By: Leslie Barrows
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Domestic Violence & Self-Defense
Domestic Violence & Self-Defense
Domestic violence and self-defense are topics more openly discussed in the present day after too many years of family violence being swept under the rug. It is a good thing that more domestic violence victims have support systems and accessible court procedure to help obtain protective orders. That said, protective orders and support will not stop a violent aggressor who does not care about following rules and laws.
Just last week in an episode of Fox Television’s drama, “911,” the former spouse of a domestic violence victim sought out to do harm and stab to death a person who helped his ex-wife get away from him in a family violence scenario. If someone really wants to do harm, they can. Being prepared to defend yourself from an attack is your best defense.
Escaping Domestic Violence
To escape domestic violence is to escape the abuse and control of another. A common component in abusers is their obsession with control. In many cases we see abusers move them and their spouse away from family, friends and support systems that the abuser cannot control. What the abuser can control is their spouse’s access to other people, places and the money necessary to live from day to day.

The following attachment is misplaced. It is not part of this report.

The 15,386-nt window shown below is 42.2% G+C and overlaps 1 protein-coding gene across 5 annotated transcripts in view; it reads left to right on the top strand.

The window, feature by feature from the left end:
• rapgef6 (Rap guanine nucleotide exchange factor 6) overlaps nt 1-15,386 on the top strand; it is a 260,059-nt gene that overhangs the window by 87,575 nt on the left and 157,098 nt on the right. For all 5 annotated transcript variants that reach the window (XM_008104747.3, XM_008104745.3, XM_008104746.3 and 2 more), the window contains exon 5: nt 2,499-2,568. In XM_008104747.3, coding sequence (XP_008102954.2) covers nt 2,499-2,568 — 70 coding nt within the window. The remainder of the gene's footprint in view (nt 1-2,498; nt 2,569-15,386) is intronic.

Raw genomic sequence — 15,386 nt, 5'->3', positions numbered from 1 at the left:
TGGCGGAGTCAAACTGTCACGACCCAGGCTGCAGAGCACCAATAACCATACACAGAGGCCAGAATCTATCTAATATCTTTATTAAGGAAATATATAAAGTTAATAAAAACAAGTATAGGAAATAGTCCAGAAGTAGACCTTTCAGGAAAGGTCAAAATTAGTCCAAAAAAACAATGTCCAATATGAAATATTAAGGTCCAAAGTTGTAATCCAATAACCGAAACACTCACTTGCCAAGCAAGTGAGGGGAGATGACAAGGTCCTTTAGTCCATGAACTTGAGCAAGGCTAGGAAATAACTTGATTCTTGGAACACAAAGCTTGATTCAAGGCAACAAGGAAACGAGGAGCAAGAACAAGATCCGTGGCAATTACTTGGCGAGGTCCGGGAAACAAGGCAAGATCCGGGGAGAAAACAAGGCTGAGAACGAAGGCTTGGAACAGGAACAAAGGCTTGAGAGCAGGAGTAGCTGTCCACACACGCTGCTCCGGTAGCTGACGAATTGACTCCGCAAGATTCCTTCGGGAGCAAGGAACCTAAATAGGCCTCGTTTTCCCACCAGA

While some domestic violence victims go into hiding, some escape in plain sight and their abuser knows right where they are. There is no right or wrong way to escape domestic violence and like every marriage is unique, so is the fallout in every domestic violence situation. Some say attempting to hide and conceal one’s new location and access thereto can make an already angry controlling person outraged, and in that sense, hiding in plain sight might help de-escalate some situations. Note that if your abuser knows how and when to find you, being prepared to defend yourself is wise.
Women’s Self-Defense Classes
In women’s self-defense classes, instructors commonly mention that one does not need to carry a weapon to defend themselves if they are trained in proper self-defense. Knowing how to fight back if attacked, and the positive emotional benefit of same can contribute to whether a victim survives an attack if their aggressor comes for them.
Remember that at the end of the day a protective order is nothing more than a piece of paper. If you are a domestic violence victim with a protective order you should call 911 if your aggressor comes for you in violation of the order. Remember, however, first responders may be several minutes away from saving you. Are you prepared to save yourself?
For more thoughts about domestic violence and self-defense, call Leslie Barrows.
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